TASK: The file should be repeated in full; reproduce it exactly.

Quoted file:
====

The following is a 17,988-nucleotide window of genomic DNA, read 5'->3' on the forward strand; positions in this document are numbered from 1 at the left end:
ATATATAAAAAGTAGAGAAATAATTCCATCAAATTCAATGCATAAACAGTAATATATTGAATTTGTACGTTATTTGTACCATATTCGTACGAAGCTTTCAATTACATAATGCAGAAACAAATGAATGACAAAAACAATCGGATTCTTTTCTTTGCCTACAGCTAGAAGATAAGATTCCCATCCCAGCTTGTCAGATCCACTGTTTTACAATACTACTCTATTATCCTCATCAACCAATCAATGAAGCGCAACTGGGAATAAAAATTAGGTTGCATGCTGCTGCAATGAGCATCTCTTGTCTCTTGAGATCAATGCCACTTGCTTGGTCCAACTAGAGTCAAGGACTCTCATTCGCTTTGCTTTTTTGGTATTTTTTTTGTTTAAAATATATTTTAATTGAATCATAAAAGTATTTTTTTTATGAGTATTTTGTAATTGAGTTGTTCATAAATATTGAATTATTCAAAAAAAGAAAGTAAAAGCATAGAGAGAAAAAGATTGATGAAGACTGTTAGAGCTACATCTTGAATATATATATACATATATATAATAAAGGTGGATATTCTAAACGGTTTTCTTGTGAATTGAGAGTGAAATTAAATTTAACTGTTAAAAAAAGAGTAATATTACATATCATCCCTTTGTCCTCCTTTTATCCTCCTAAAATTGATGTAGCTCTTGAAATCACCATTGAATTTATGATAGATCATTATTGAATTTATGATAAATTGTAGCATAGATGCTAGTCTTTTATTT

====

The following is a 17,988-nucleotide window of genomic DNA, read 5'->3' on the forward strand; positions in this document are numbered from 1 at the left end:
ATATATAAAAAGTAGAGAAATAATTCCATCAAATTCAATGCATAAACAGTAATATATTGAATTTGTACGTTATTTGTACCATATTCGTACGAAGCTTTCAATTACATAATGCAGAAACAAATGAATGACAAAAACAATCGGATTCTTTTCTTTGCCTACAGCTAGAAGATAAGATTCCCATCCCAGCTTGTCAGATCCACTGTTTTACAATACTACTCTATTATCCTCATCAACCAATCAATGAAGCGCAACTGGGAATAAAAATTAGGTTGCATGCTGCTGCAATGAGCATCTCTTGTCTCTTGAGATCAATGCCACTTGCTTGGTCCAACTAGAGTCAAGGACTCTCATTCGCTTTGCTTTTTTGGTATTTTTTTTGTTTAAAATATATTTTAATTGAATCATAAAAGTATTTTTTTTATGAGTATTTTGTAATTGAGTTGTTCATAAATATTGAATTATTCAAAAAAAGAAAGTAAAAGCATAGAGAGAAAAAGATTGATGAAGACTGTTAGAGCTACATCTTGAATATATATATACATATATATAATAAAGGTGGATATTCTAAACGGTTTTCTTGTGAATTGAGAGTGAAATTAAATTTAACTGTTAAAAAAAGAGTAATATTACATATCATCCCTTTGTCCTCCTTTTATCCTCCTAAAATTGATGTAGCTCTTGAAATCACCATTGAATTTATGATAGATCATTATTGAATTTATGATAAATTGTAGCATAGATGCTAGTCTTTTATTT